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A Closer Look at Saturn's Rings

saturnrings.jpgThe May 11 successful launch of the space shuttle Atlantis marks NASA's fifth repair trip to the Hubble Space Telescope. This trip is listed as Atlantis's final servicing trip for Hubble, and slated repairs and upgrades include installation of the Cosmic Origins Spectrograph, which will enable observation of "light put out by extremely faint, far-away quasars and see how that light changes as it passes through the intervening gas between distant galaxies."

The Hubble's wide-field camera will also be replaced as part of this mission.

According to NASA, "the new Wide Field Camera 3 will allow Hubble to take large-scale, extremely clear and detailed pictures over a very wide range of colors. At ultraviolet and infrared wavelengths the WFC3 represents a dramatic improvement in capability over all previous Hubble cameras."

High-powered telescopes and cameras like the ones that are part of the Hubble Space Telescope have enabled images that allow more fine-tuned observation of things like the composition of the rings of Saturn.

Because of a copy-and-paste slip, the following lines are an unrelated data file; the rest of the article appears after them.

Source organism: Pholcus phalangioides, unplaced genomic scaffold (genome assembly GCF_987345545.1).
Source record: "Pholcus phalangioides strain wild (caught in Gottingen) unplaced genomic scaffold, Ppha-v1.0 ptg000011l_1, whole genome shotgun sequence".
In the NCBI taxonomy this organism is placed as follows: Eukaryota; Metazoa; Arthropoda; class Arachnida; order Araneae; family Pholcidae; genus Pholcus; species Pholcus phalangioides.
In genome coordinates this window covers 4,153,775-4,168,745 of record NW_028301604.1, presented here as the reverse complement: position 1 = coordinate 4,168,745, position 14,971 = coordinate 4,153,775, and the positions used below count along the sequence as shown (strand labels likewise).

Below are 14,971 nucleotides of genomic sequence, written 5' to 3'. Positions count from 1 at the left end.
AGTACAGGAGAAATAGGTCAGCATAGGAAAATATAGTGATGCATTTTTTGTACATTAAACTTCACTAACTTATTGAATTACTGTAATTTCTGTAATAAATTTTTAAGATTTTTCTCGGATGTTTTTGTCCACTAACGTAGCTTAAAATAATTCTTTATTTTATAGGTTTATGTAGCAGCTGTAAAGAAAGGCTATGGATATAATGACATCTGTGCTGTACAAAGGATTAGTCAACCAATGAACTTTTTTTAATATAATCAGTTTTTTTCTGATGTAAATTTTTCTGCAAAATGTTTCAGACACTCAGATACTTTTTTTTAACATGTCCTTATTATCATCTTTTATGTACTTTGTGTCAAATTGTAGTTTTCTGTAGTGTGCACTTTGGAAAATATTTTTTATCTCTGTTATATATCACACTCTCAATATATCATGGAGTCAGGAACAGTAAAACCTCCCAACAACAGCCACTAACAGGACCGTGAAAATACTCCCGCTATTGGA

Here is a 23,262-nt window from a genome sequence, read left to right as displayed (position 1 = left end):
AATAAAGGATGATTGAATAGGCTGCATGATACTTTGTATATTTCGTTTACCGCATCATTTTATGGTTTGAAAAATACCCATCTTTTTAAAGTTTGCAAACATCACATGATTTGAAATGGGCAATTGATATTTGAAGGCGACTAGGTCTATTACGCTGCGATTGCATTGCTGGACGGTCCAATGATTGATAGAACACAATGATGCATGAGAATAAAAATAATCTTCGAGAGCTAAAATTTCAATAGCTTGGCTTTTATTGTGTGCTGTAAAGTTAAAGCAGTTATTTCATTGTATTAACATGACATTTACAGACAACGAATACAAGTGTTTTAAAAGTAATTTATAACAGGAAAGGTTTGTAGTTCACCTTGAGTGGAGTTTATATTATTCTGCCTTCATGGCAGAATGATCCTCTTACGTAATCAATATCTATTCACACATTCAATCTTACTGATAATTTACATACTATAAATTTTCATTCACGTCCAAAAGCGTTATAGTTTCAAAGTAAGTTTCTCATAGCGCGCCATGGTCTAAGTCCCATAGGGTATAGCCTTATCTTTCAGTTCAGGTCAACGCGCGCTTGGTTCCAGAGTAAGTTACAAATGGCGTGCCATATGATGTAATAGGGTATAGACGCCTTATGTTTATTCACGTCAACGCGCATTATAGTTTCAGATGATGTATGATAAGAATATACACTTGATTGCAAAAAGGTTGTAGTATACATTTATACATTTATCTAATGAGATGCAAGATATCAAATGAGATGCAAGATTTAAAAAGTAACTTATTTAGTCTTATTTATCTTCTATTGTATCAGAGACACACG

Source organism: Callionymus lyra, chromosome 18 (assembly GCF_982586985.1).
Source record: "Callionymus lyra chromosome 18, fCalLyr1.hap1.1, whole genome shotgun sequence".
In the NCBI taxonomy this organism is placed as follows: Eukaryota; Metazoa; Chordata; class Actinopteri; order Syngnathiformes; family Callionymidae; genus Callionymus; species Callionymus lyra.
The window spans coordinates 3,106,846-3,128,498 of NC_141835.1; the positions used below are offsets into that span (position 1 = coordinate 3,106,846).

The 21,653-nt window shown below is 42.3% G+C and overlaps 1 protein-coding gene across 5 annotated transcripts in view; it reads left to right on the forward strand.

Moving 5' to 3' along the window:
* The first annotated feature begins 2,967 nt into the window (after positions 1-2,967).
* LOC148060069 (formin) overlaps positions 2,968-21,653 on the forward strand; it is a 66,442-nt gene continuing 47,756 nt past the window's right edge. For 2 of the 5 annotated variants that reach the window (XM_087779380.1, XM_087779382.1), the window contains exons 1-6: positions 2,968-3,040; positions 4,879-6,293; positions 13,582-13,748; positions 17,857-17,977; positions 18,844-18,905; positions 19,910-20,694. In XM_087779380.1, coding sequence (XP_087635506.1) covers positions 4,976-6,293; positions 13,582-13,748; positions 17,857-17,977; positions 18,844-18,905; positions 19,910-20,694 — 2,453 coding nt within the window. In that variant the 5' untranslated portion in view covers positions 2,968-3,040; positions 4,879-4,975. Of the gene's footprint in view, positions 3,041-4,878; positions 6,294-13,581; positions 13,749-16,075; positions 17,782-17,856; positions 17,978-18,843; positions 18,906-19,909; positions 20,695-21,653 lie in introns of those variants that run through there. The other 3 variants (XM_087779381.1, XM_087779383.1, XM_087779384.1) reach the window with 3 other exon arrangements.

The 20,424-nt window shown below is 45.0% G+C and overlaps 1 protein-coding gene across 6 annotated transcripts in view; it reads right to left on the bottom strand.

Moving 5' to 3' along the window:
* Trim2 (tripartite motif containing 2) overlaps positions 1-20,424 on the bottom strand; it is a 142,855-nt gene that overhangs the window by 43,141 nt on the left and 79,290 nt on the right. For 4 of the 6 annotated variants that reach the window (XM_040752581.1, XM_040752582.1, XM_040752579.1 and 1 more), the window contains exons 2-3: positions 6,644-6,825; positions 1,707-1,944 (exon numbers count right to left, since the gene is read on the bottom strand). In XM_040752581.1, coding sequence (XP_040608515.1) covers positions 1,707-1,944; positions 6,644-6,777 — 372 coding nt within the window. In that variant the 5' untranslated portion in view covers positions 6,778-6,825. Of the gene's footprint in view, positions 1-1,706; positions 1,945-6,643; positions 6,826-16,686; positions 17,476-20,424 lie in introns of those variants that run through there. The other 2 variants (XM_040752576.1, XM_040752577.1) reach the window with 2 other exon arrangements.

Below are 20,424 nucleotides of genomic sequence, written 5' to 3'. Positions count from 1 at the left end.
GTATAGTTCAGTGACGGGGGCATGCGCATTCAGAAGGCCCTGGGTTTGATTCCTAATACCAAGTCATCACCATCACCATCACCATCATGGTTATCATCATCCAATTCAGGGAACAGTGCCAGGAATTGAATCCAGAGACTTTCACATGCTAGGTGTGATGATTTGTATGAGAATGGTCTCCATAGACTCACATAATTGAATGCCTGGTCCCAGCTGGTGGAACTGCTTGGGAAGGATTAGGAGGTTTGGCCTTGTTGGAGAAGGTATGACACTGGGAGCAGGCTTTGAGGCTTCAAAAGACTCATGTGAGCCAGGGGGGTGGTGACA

The "What Makes the Rings of Saturn?" Science Buddies science fair project idea is geared toward K-1 students and classrooms and shows photos both from the Hubble and from Voyager 2. In what becomes a hands-on project that merges art and science, young scientists get to simulate the composition of Saturn's rings and evaluate the ways in which composition affects appearance.

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School and family science weekly spotlight: floating eggs.

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Take a sneak peak at an exciting pair of hands-on science and engineering activities that Science Buddies has planned for USASEF visitors and get inspired to make your own robots this week in celebration of National Robotics Week—or experiment with your own catapult project!



Your Science!
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